When commuters spin the radio dial as they drive through Kansas City, Mo., these days, between the strains of classic rock and country hits they can tune in to something unexpected: Russian agitprop.
In January, Radio Sputnik, a propaganda arm of the Russian government, started broadcasting on three Kansas City-area radio stations during prime drive times, even sharing one frequency with a station rooted in the city’s historic jazz district.
“Who needs a ridiculous Red Dawn invasion,” a participant in one online forum wrote about the new broadcasts. “Your overlord, Mr. Putin, will be addressing you soon, so it’s best to prepare now,” another commenter wrote, referring to President Vladimir V. Putin of Russia.
In the United States, talk radio on Sputnik covers the political spectrum from right to left, but the constant backbeat is that America is damaged goods.
Sputnik’s American hosts follow a standard talk radio format, riffing on the day’s headlines and bantering with guests and callers. They find much to dislike in America, from the reporting on the coronavirus epidemic to the impeachment of President Trump, and they play on internal divisions as well.
On a recent show, one host started by saying he was broadcasting “live from Washington, D.C., capital of the divided states of America.”
Critics in Kansas City called Radio Sputnik’s arrival an unabashed exploitation of American values and openness. Those behind the deal defended it as a matter of free speech, as well as a simple business transaction.
Peter Schartel, the owner of Alpine Broadcasting Corporation of Liberty, Mo., the company airing Sputnik in Kansas City, said that he started the broadcasts on Jan. 1 both because he liked what he heard during a trial run last fall and because he was getting paid.
The deal was brokered by RM Broadcasting, a Florida firm that hunts for airtime to sell to Rossiya Segodnya, the Russian state media organization behind Sputnik.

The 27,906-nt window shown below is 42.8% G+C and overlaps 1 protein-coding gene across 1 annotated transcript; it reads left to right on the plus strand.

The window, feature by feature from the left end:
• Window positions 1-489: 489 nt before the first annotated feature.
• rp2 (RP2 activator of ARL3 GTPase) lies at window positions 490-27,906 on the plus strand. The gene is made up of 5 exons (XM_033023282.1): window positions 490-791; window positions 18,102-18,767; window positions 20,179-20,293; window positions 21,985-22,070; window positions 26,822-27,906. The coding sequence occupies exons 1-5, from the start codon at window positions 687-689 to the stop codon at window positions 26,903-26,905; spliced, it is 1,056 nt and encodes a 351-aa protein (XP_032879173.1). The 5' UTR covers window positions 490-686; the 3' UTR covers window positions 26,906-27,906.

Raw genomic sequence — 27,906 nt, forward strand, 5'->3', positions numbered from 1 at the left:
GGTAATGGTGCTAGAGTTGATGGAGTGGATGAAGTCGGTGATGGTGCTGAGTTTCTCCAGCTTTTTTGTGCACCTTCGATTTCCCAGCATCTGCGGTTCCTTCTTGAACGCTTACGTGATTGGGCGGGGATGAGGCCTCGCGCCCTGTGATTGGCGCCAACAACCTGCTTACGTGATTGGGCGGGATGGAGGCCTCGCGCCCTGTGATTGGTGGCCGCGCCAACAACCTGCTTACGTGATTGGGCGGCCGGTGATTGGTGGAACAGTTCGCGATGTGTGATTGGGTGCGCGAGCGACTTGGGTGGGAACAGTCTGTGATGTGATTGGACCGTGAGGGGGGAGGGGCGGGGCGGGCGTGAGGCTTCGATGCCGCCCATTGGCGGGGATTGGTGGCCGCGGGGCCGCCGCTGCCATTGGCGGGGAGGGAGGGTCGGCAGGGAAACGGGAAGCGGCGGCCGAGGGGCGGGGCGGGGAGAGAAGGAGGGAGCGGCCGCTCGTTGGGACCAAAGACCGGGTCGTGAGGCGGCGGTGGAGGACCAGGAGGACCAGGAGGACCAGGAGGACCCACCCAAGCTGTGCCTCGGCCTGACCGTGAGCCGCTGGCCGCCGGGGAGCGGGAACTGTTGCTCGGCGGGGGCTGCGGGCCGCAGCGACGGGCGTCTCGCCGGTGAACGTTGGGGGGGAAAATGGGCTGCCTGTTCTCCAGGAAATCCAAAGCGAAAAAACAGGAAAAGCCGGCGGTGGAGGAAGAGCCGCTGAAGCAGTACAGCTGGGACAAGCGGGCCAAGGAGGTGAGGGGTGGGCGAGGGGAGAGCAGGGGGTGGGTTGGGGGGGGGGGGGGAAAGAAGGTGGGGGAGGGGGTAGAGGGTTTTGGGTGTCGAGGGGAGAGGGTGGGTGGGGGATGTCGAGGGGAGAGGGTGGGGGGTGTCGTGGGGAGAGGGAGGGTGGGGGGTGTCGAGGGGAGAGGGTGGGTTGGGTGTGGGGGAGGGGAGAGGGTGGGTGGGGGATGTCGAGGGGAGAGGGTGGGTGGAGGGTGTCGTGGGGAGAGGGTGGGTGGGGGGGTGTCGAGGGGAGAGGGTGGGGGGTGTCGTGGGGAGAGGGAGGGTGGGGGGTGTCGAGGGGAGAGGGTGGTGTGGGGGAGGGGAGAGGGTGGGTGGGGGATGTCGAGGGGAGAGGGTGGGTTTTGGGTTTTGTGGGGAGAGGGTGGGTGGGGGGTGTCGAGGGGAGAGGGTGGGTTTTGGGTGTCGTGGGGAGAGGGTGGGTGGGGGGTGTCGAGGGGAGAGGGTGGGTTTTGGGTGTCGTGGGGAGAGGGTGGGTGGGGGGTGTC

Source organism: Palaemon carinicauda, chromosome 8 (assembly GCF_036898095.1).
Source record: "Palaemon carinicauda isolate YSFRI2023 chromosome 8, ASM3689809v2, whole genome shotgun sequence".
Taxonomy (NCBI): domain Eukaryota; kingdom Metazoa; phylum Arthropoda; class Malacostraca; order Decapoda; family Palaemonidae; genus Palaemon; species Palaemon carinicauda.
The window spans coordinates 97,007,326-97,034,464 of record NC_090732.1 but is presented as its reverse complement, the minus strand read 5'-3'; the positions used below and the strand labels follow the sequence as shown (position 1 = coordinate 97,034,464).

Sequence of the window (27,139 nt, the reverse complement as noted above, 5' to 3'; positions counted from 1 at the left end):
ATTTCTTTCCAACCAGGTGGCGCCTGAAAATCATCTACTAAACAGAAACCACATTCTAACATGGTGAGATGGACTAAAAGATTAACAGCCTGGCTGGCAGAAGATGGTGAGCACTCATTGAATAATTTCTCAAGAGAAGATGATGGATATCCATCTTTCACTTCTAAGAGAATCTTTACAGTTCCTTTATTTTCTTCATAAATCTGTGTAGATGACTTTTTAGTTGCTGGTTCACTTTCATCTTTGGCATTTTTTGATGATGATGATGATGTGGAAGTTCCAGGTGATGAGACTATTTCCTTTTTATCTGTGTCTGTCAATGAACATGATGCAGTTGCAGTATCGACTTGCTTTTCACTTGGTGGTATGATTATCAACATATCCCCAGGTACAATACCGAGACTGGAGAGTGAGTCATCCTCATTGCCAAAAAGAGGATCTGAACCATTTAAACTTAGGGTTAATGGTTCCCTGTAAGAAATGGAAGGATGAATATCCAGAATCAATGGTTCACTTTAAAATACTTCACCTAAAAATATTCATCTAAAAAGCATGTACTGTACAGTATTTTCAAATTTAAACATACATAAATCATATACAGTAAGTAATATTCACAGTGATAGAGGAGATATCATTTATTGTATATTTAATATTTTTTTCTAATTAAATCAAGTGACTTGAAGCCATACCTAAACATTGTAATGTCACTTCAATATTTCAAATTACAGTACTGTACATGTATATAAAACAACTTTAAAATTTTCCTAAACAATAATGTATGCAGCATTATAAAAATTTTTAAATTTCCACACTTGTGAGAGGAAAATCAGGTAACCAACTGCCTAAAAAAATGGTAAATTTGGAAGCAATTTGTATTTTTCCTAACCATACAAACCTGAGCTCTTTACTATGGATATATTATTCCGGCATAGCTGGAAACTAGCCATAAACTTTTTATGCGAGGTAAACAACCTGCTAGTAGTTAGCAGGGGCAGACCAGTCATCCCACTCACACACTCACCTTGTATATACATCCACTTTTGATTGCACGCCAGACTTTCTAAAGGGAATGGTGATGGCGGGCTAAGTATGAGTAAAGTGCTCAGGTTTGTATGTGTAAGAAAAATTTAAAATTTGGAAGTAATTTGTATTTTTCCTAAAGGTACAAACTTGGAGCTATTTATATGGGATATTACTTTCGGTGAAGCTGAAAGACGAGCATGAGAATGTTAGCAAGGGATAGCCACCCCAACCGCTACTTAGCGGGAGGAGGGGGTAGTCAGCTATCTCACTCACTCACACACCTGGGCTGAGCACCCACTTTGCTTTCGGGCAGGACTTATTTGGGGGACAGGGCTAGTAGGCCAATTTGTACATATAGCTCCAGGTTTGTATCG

Last year a federal judge in Florida ruled against RM Broadcasting’s owner, Arnold Ferolito, after he sued to prevent the Justice Department from forcing him to register as a foreign government agent. (Various news media organizations linked to Russia had already been ordered to register.)
The ruling outraged Mr. Ferolito, who said he made his first deal to get Russian state radio on the air in the United States in 2009. “They are paying for airtime and I make a percentage,” he said in an interview. “I am not being paid to represent the Russian government.”
Anyone tuned to Sputnik on 104.7 FM while driving across the historic 18th & Vine district in Kansas City, Mo., will find that it fades for a few minutes of music from KOJH — the call letters refer to Kansas City’s oldest jazz house — before Sputnik takes back over.
For years, Anita J. Dixon, a community organizer, dreamed of creating a radio station built around the music of such legendary Kansas City musicians as Count Basie and Charlie Parker. Ms. Dixon said having Sputnik dominate the same frequency was jarring.
“What was supposed to be a historic jazz station in a historic jazz community is now broadcasting Alex Jones and Sputnik,” Ms. Dixon said. “Ever heard the expression of being sold up the river? That is how it felt.”
Mr. Schartel disputed the notion that Kansas City is getting Sputnik instead of jazz. Radio Sputnik does beam its signal on the same frequency as KOJH, he said, but outside the limited geographic area awarded to the Mutual Musicians Foundation for the nonprofit, low-power jazz station.
Ms. Dixon still found it galling that Russia had gained space on the radio dial on the same frequency she had envisioned as a beacon for a black community that, among other things, had sent soldiers to die defending American values like free speech.
People ask how Russia managed to interfere in U.S. elections, Ms. Dixon said. “Because they get free airwaves,” she said. “It is called propaganda.”
Before Kansas City, Washington had been the only American city with Sputnik broadcasts — round the clock on one AM station and one FM station. Public disclosure forms show that the Russian government is paying more than $2 million over three years, starting in December 2017, for the Washington broadcasts.
In Kansas City, the fee is $324,000 for three years, or $49.27 per hour, according to RM Broadcasting’s Foreign Agents Registration Act filing. Mr. Schartel said he gets $27.50 of that hourly rate.
When it began in January, the Sputnik broadcast on KCXL was met with strong condemnation from locals. The station received a lot of hate calls, including a threat to burn it down, Mr. Schartel said.